If Kunitz, Bennett, and Dupuis are healthy, though, they should be ok. The acquisition of Sergei Plotnikov should definitely help things. Though he’s spent the last six years playing on bigger ice in Russia’s KHL, he should be able to slot in as a middle six option for the Penguins. That would give them a top nine of Crosby, Malkin, Perron, Kessel, Hornqvist, Plotnikov, Sutter, Kunitz, Dupuis. In the case of injury (which is inevitable given Pittsburgh’s luck the last few years), Bennett would probably slot in to that group instead. That’s a much better group than it was with Comeau, Spaling, and Winnik in the mix.
Going young on defense was also a wise choice. While the Pens will kick themselves over the Despres trade for a long time — especially given Harrington’s departure — things are looking good on the backend. Letang, Maatta, Pouliot, Cole, Scuderi, Lovejoy, and Dumoulin is a solid enough group. They got the job done last year and they should this year as well. The Pens saved themselves a lot of cap space by letting Ehrhoff and Martin walk, and it paid off in landing Kessel.
If they get hit by injuries again this year, people will label this trade a failure. If they can stay healthy, though, this should be a team back atop the Metro, especially if the Rangers’ young players don’t continue to improve.
While it’s never good for your team to trade away a star player, the Avs got a solid return for Ryan O’Reilly given that everyone knew the Avs weren’t going to keep him. Grigorenko is somehow still only 21 years old. Hopefully being reunited with his junior coach, Patrick Roy, will help him rediscover his game. He, along with J.T. Compher, will help solidify some of the organization’s center depth. Nikita Zadarov, meanwhile, adds a young talent on the blue line that they desperately needed. Their top four defensemen will now most likely be Erik Johnson, Francois Beauchemin, Tyson Barrie, and Nikita Zadarov. Not the best group, but certainly not the worst. Getting the pick back in a deep draft was also a nice bonus. It wasn’t a blockbuster return, but if these pieces workout it will have been a success. At the end of the day, it was clear that ROR wasn’t going to stay, and they did well considering.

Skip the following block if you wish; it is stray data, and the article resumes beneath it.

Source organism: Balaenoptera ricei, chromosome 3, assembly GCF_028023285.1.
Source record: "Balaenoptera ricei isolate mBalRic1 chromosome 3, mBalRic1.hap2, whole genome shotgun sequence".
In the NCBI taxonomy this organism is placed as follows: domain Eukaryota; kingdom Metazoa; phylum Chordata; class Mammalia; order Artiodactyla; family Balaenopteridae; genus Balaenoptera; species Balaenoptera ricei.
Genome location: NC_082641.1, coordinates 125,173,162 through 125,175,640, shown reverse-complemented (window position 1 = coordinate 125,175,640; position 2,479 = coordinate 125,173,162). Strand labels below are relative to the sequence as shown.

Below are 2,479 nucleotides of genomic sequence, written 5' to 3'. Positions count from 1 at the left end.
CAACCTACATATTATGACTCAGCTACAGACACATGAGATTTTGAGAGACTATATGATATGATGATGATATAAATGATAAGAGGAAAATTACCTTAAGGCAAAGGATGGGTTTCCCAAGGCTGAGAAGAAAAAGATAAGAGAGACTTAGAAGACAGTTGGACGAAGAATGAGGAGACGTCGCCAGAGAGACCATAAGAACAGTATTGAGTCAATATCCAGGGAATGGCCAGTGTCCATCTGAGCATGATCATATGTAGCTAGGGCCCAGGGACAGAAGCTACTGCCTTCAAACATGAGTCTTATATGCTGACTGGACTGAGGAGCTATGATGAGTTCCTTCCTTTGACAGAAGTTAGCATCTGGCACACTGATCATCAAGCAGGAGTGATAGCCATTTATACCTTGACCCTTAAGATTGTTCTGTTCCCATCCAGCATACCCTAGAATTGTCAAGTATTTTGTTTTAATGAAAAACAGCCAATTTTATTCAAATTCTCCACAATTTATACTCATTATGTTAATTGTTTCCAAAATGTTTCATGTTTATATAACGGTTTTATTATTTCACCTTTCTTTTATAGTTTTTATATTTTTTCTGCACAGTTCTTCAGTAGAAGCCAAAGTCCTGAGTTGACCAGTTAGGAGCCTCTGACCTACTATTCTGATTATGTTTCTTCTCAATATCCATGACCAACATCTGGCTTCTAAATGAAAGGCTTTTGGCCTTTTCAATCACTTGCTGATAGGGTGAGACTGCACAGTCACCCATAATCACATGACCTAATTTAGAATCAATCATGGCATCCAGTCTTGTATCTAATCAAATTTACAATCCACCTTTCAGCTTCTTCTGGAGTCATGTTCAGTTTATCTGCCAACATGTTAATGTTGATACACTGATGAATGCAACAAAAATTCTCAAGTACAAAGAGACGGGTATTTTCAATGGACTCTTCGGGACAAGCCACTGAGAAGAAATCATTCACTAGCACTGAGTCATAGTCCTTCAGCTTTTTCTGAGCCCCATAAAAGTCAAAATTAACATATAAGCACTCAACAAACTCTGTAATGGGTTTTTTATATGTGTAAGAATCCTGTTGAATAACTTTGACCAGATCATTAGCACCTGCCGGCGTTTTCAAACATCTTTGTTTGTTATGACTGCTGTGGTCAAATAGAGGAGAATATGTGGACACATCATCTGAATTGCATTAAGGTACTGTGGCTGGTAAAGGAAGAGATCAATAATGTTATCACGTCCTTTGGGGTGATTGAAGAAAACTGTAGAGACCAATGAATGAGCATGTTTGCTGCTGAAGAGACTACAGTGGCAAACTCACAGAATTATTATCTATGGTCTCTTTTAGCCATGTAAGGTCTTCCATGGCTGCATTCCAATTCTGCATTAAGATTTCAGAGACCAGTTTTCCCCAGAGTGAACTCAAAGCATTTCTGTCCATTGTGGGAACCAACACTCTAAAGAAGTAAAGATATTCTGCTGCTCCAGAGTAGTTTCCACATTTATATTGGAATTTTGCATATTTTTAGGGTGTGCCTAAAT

Their two biggest free agent acquisitions were center Carl Soderberg, from Boston, and Beauchemin, from Anaheim. While they gave Soderberg a bit too much term and money, he’s a good addition to their forward corps. He’s a good possession player who should thrive given increased minutes. He was a 0.5 point per game player as a third liner in Boston, and he should eclipse that if he gets consistent linemates. Nevertheless, the term and money on this contract make it a questionable move. It’s as good a replacement as you were going to get for ROR, but it’s an overpayment.
Beauchemin, meanwhile, is nothing more than a stopgap measure. Three years is a long time for a player his age, and they will probably come to regret the contract. But he averaged a lot of ice time in Anaheim and the squad will be better with him on it than it was last year.
I also like the Comeau signing. He played well in Pittsburgh (albeit with great line mates) and he should be a good third line option.
I don’t know if this team will be better next year than it was this year. It should be. Duchene and MacKinnon both produced less than they had in the past, and Varlamov was injury plagued and inconsistent. Removing the distraction that ROR posed, and adding some of these pieces should help them increase their win total next year. At the end of the day, though, O’Reilly isn’t the kind of player you just replace, and that will most likely show up on the ice and in the standings in some way.
Columbus Blue Jackets
I liked the trade for Saad. It was aggressive and, I think, smart. Saad is better than Anisimov, and will almost certainly be better than Marko Dano. Their top six now includes Ryan Johansen, Nick Foligno, Scott Hartnell, Brandon Dubinsky, Brandon Saad, and Cam Atkinson. While it’s still a work in progress in my mind, they certainly upgraded their high end skill with this trade.
Still, I have two big questions. Firstly, what will this do to their depth? They gave up two roster players for Saad, one of whom slotted in as the 2C. While Dubinsky can play center and slot into that role, it doesn’t help them up the middle. Secondly, if Saad really is asking for six years at 6.5 million dollars, what does that mean for future negotiations with Ryan Johansen? If Saad is worth 6.5, then what is Johansen worth? As a member of the Blackhawks, Saad produced 99 points in 160 games over the last two seasons. Johansen, meanwhile, produced 134 points in 164. That’s thirty-five more points in four more games despite playing with significantly weaker line mates. Johansen only makes about $4 million a year. If Columbus gives Saad this contract, it could set them up for bruising negotiations with Johansen, and, in turn, a significantly increased payroll.
It’s a good trade at the end of the day. They got the better player. It remains to be seen, however, if Saad will live up to that price tag (if that’s what he signs for), and what that contract will mean for the cap situation of the Columbus Blue Jackets.